Six hundred people in India face high to extreme water stress, according to a Niti Aayog report. India ranks 120th amongst 122 countries in the water quality index and 70% of its water is contaminated.
Even at a time when water is a scarce resource, cities like Bengaluru and Hyderabad have Non-Revenue Water (NRW) of about 30%–40%. This is water that is either being lost in leaks in the water supply network or is being tapped off illegally. As a result, water, which is already scarce in these cities, is being wasted.
Given the scarcity of water and limited available resources, the government too has acknowledged that sustainable management of water resources is of ‘critical importance’.
Realising this challenge, Hyderabad-based Gokul Krishna saw the need for a solution to help municipalities manage their water supply network – right from the operations of a treatment plant to managing the distribution network, maintaining it and the various components of this vast network.
“Quite a lot of the smaller cities and towns haven’t even transitioned from data gathering using pen and paper. The data is meticulously collected but in paper registers and there is no way that this data can be analysed immediately to help decision-making. None of this data is available to citizens to ensure transparency and equitable service,” Gokul says.
In order to address the challenge of towns and municipalities in India needing a solution to manage their water supply Gokul founded Smartterra.
“Say a collector wants to know how much water was supplied to a particular neighbourhood – what was the demand-supply gap, what were the complaints, what were the maintenance issues and what the challenges are, we are building a water management platform to digitalise all information in terms of operations, maintenance and quality,” he adds.
Smartterra is a platform with advanced geospatial intelligence for municipalities to manage the full cycle of water distribution. It helps track maintenance and predict failures to improve operational efficiency while improving environmental and citizen service outcomes.
The startup, which is part of Hyderabad-based startup engine T-Hub's flagship Lab 32 program, is building a cloud-based model with water network-related demographic and geospatial details of the town, where all the data coming in from the field doesn’t sit in the system but gives comprehensive analyses and information, by the metre.
It has three apps. One is AquaTasks, which maintains tasks and citizen complaints overlaid on the water and drainage networks. Maintenance resources, workers and expenses can be tracked and managed through this app. It also constantly tracks and analyses network health and helps the municipality reduce maintenance costs, predict network breakdowns and extend the life of the infrastructure.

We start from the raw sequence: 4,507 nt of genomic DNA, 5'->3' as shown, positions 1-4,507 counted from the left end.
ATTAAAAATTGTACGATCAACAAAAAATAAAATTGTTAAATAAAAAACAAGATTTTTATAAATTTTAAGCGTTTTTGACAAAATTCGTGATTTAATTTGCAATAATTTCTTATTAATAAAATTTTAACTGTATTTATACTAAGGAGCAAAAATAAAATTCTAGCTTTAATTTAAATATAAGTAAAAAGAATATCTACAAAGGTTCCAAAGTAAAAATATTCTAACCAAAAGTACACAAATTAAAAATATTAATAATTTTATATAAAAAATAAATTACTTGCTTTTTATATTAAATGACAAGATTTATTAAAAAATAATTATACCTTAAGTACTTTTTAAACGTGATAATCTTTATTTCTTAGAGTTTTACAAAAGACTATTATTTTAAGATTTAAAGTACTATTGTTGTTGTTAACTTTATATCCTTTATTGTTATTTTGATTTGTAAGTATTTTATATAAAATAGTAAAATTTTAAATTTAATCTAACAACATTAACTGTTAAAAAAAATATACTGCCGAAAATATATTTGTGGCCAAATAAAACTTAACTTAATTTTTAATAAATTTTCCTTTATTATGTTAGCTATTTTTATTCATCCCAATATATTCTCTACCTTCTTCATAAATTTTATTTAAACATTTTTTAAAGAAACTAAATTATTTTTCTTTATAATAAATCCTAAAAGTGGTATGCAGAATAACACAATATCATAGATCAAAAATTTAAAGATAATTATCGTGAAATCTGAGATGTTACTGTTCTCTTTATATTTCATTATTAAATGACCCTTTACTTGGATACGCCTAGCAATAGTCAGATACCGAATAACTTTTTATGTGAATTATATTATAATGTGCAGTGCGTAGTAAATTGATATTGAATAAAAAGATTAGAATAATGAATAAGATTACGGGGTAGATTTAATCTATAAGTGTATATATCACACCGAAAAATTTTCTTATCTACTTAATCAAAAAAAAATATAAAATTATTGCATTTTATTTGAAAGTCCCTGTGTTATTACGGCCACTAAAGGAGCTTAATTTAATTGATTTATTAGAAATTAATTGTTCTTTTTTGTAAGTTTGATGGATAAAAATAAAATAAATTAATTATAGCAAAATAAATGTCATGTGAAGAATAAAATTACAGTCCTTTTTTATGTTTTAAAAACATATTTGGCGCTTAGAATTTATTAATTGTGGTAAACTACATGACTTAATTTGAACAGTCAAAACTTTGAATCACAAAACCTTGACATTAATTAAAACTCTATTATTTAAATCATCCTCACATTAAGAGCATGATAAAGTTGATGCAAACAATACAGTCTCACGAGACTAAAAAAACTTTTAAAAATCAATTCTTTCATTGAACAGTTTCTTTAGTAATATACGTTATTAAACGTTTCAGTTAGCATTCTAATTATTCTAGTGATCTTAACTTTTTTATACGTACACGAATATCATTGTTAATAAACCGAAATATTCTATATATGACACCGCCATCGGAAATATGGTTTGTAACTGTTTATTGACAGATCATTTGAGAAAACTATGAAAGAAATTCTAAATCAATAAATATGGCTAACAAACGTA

AquaPro is for municipalities to log daily operational details such as quantity of pumped/stored water, water quality tests, water tankers dispatched and so on, with a dashboard for visualising the data. It also stores historical tracking/analysis of operations to root out inefficiencies. It essentially helps the municipality lessen NRW, reduce downtime and ensure water quality.
While Smartterra has sensors that can be mounted on connected metres to directly relay the information, data from offline metres can also be logged in manually into the app to help make sense of the data.
AquaSmart is a publicly accessible published network analysis, such as daily water supply vs demand, current and future distribution of water/sewage connections in the city, sources of urban water body pollution, and infrastructure enhancement. It helps with analysis for city decision-makers and service summaries for citizens.
Apart from municipalities, Smartterra also plans to work on water processes in commercial and residential buildings in terms of helping them manage their water networks.
The startup is still in the pilot stage and will be running its first pilot in Sircilla district in Telangana, which will be followed by Warangal and Karimnagar.
It recently won the ‘Urban Drinking Water Challenge’ (UDWC), a global innovation competition that commits up to $1,000,000 to startups to deploy and invest in scalable water solutions. The funds, Gokul says, gave Smartterra a deployment grant, allowing it to implement the product in a few cities.
The long-term goal for Smartterra is to become the go-to urban water management solution. In 2-3 years, it wants to expand to 50 cities and towns and in a few 100 commercial buildings such as malls.
“The Indian situation is very unique. We have intermittent water supply, it’s not continuous. In 2-3 years, urban India will be even more water stressed and the quality and quantity of water will be low. Hence, we will need more and more managerial expertise for water and that’s what we’re building. The need of the hour is to make water utility smart and we want to be the water experts helping you do just that,” Gokul says.